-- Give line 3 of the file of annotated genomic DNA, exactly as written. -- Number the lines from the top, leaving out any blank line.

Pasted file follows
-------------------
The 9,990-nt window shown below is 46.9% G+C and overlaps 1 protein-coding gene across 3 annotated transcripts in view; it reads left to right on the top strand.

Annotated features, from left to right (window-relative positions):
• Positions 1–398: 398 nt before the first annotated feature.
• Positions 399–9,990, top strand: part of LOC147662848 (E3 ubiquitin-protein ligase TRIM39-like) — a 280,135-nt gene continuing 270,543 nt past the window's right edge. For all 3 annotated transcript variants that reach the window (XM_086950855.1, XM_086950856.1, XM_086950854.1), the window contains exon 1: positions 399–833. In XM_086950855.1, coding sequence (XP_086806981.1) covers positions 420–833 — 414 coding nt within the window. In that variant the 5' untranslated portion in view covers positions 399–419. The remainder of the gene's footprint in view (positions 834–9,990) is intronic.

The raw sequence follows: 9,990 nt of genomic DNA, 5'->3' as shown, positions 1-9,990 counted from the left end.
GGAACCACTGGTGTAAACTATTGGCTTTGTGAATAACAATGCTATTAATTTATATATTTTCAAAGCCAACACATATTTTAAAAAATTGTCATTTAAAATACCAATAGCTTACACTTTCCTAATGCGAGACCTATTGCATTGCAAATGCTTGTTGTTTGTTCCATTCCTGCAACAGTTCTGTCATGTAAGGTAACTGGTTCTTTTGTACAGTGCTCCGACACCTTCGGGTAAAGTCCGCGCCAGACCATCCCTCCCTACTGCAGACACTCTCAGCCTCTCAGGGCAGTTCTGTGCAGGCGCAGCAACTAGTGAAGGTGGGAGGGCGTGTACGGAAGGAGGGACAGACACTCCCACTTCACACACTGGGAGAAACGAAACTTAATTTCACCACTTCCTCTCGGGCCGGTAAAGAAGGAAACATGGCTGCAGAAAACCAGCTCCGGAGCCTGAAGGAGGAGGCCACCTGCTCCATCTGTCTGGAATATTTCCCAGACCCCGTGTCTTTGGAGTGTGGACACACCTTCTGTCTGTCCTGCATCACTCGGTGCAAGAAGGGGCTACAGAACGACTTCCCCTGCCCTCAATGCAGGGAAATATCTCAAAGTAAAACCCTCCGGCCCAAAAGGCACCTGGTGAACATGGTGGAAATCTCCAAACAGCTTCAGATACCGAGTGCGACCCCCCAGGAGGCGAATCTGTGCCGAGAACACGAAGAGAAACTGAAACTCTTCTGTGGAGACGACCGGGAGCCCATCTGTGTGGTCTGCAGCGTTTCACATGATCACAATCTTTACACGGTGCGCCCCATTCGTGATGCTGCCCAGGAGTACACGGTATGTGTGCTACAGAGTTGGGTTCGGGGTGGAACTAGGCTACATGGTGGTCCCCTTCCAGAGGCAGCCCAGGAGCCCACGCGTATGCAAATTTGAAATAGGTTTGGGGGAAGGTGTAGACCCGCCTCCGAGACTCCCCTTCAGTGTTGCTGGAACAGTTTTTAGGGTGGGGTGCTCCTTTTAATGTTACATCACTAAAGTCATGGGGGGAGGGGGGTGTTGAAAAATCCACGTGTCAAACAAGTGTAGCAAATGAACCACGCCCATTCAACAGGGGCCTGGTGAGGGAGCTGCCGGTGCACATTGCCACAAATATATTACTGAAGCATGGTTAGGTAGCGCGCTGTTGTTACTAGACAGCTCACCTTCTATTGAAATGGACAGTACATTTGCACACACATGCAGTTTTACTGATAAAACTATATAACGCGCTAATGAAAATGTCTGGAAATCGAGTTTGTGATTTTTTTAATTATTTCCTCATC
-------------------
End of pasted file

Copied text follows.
• Positions 1–398: 398 nt before the first annotated feature.